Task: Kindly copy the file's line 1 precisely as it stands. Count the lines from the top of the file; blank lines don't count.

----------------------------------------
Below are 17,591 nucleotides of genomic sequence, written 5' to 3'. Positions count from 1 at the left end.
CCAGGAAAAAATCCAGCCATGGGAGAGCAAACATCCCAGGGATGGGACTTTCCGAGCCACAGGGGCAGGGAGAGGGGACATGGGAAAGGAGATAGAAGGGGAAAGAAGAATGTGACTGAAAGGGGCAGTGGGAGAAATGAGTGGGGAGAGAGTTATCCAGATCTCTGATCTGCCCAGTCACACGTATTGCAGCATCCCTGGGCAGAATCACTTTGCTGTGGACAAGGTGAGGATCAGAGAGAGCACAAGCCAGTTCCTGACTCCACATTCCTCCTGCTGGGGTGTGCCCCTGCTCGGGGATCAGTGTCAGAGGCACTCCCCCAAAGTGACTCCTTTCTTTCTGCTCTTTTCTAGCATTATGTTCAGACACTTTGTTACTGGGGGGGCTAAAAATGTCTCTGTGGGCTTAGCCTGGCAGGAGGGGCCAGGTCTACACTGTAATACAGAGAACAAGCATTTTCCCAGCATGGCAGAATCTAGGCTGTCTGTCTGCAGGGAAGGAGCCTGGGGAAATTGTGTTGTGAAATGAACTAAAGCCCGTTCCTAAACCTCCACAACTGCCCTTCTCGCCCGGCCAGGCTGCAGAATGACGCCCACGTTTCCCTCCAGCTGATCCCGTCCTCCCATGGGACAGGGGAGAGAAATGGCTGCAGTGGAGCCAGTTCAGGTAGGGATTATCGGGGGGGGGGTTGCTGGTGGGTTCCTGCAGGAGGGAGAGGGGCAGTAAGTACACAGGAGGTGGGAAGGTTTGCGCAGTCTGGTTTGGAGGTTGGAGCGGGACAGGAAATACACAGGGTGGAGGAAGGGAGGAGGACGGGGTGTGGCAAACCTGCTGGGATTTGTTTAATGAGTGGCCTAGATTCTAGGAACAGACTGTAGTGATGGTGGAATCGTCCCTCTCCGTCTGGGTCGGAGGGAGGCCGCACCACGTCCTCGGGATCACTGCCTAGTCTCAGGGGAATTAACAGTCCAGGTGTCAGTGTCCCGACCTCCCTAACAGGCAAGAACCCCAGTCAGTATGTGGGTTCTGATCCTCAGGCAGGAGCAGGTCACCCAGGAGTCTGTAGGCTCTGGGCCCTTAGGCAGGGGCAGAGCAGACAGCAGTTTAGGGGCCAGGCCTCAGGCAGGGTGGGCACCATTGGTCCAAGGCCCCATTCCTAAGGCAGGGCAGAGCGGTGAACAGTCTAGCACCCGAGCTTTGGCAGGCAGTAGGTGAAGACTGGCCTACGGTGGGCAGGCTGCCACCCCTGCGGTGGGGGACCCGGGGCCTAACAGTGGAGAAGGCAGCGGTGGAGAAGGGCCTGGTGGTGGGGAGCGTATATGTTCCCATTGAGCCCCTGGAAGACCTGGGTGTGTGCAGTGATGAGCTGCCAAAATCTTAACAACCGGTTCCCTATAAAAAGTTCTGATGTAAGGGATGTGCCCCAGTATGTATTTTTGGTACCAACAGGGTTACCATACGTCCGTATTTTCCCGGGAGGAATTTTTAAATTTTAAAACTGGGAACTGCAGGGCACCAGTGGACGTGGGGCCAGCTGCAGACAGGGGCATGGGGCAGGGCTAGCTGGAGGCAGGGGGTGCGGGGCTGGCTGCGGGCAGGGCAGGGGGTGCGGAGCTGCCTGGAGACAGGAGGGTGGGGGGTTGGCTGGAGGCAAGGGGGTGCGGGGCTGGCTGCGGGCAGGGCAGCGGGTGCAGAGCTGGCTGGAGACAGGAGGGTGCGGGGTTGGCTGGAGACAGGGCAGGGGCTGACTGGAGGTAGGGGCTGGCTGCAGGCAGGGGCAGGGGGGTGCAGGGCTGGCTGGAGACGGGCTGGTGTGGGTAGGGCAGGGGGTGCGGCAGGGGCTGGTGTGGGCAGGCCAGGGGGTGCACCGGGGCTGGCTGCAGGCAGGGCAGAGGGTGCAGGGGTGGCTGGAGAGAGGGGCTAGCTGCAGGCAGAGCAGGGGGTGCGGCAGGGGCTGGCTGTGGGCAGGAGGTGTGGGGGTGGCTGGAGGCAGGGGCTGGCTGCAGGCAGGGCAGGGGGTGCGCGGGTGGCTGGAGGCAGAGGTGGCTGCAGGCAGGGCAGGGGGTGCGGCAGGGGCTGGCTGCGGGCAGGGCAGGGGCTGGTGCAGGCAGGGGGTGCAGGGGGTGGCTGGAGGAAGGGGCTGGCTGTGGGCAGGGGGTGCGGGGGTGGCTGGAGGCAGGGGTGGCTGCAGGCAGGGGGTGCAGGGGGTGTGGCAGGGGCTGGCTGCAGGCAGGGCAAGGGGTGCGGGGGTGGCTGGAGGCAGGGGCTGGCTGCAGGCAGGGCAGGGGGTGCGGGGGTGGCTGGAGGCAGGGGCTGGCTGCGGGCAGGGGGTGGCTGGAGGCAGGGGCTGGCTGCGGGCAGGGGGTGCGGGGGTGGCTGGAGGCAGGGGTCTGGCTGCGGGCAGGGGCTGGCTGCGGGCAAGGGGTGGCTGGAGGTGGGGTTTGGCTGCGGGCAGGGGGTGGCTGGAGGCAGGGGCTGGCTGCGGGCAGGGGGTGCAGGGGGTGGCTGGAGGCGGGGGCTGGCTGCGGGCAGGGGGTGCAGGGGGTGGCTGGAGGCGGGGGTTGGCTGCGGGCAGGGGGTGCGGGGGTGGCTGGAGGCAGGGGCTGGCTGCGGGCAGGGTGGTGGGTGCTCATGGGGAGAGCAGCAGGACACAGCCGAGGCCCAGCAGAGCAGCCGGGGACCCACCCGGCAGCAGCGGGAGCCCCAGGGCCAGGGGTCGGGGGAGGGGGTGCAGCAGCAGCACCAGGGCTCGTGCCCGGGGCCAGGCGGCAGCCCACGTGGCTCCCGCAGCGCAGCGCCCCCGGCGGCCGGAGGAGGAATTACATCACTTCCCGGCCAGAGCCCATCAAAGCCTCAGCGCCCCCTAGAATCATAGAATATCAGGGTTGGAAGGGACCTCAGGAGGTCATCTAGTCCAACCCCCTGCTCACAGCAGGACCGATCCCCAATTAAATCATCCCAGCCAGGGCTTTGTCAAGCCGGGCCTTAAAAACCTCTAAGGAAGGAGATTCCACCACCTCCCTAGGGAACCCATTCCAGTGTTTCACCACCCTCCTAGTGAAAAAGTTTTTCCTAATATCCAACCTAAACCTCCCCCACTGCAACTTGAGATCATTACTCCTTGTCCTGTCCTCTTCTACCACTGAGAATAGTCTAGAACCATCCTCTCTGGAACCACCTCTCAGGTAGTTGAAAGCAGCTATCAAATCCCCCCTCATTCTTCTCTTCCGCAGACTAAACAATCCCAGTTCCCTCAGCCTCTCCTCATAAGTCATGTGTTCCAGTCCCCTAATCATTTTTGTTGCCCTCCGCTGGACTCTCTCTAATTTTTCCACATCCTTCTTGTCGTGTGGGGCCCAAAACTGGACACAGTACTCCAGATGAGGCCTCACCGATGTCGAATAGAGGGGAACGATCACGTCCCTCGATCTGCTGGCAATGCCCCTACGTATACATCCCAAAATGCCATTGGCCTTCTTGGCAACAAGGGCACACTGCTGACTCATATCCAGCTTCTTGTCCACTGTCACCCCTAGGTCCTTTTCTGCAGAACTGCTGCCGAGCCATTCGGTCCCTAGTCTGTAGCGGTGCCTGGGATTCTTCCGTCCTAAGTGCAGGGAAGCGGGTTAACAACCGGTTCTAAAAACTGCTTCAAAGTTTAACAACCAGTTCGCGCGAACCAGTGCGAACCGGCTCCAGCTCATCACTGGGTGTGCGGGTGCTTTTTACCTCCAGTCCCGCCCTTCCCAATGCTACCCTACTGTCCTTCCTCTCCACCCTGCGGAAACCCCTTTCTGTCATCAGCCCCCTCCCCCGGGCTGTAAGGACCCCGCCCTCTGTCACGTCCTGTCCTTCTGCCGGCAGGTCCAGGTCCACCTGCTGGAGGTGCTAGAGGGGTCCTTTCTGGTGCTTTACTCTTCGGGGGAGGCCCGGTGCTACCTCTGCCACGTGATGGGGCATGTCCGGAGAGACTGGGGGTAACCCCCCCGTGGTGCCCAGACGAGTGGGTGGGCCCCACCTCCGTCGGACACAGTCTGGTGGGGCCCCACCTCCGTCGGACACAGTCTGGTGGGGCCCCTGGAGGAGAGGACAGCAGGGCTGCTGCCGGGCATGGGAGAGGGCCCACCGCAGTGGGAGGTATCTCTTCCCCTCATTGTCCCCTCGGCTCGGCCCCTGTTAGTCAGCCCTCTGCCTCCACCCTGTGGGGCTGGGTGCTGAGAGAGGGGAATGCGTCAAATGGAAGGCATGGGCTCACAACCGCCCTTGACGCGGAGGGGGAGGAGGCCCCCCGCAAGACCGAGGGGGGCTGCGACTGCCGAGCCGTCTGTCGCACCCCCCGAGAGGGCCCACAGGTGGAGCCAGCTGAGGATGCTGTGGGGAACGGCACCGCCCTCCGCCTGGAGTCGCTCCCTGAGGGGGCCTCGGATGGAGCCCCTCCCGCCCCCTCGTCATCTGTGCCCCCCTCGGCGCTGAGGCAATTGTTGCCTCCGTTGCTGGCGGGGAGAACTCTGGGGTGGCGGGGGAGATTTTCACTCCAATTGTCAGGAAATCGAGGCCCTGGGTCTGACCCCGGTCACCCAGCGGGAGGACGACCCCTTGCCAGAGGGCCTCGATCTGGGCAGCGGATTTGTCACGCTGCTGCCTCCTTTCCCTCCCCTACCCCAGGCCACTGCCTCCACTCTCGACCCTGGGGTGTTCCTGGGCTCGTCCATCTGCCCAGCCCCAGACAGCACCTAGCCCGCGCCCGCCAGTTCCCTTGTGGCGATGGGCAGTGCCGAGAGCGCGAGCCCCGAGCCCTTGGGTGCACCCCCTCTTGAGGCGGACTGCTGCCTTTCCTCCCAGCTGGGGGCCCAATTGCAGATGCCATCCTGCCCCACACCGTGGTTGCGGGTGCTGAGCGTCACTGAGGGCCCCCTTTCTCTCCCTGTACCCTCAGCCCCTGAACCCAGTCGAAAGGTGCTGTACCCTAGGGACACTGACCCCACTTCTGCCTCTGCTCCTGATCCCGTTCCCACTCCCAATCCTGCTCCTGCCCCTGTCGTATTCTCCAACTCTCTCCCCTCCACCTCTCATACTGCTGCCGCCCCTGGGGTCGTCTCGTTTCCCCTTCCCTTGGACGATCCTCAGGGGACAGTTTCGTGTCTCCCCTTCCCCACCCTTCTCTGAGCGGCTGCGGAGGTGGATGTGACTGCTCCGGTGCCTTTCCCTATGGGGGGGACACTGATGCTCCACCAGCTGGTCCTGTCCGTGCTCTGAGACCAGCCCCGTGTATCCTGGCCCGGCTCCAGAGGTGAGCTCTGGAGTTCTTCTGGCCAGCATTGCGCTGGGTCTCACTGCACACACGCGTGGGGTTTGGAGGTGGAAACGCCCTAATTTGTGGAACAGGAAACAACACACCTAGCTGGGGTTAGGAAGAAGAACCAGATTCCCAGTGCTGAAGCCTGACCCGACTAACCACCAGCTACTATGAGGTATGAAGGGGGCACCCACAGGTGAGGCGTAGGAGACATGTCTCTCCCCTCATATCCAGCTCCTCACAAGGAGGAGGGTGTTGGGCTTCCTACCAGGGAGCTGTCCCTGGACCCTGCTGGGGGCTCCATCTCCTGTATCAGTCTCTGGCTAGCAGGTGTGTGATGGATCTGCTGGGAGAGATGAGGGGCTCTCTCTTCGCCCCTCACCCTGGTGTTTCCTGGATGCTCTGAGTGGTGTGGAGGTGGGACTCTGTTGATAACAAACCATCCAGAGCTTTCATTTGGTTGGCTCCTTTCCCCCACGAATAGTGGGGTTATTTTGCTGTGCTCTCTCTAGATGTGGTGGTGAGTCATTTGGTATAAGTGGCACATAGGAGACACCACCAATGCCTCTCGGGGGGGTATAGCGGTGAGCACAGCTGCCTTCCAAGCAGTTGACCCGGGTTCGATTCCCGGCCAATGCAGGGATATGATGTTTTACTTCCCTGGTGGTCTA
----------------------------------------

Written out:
Below are 17,591 nucleotides of genomic sequence, written 5' to 3'. Positions count from 1 at the left end.